If the "hatch-clear" button 102 at the main-deck recessed control station has not been depressed by the main-deck station operator in the time allowed, the platform stays at hatch sequence with both hatches closed and the memory is cancelled. The "Hatch clear" push-button 102 is enabled when relays At H.SEQ2, HCLM and 3DHC are activated and contacts 460, 461 and 462 are closed. The hatch clear push-button 102 must be depressed during the "Hatch clear time-delay" relay (HCL-TD) 409 set-time,otherwise the relay times out and cancels memory relays HCLM 203 and 2M 204, and the dispatch is cancelled.

If the "hatch-clear" permissive signal is received in the allotted time the next operation is to open the main-deck hatch cover 30. When the hatch-clear push-button 102 is depressed, memory relay 1M 202 is set. This in turn activates "Main-deckhatch open command" relay (M OPEN) 401 since interlock relays 3DHC and At H.SEQ1 are activated, and contacts 431 and 432 closed.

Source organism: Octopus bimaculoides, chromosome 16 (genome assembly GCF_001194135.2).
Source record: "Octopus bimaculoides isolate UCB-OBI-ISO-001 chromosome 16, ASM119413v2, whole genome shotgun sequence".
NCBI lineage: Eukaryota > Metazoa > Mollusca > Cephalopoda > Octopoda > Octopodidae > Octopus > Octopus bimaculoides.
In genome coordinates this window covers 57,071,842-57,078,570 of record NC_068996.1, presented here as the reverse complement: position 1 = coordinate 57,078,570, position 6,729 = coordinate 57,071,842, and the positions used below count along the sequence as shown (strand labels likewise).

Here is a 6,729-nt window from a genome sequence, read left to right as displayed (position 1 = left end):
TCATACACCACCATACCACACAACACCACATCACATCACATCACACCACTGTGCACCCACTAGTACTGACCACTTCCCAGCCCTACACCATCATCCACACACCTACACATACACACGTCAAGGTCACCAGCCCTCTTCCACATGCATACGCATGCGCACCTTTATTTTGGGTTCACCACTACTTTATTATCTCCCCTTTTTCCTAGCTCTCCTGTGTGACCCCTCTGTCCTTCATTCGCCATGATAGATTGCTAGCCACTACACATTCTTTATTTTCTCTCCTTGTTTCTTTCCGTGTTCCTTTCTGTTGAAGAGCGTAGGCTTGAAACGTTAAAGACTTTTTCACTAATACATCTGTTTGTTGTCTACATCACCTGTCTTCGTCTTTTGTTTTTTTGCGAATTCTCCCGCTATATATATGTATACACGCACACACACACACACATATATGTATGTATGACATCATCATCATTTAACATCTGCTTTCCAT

The dual-hatch controller provides signals from hatch position proximity siwtches to activate the coils of relays "main-deck hatch opened" MDHO 416a, "main-deck hatch closed" MDHC 416b, "Third-deck hatch opened" 3DHO 416c, and "Third-deck hatchclosed" 3DHC 416d.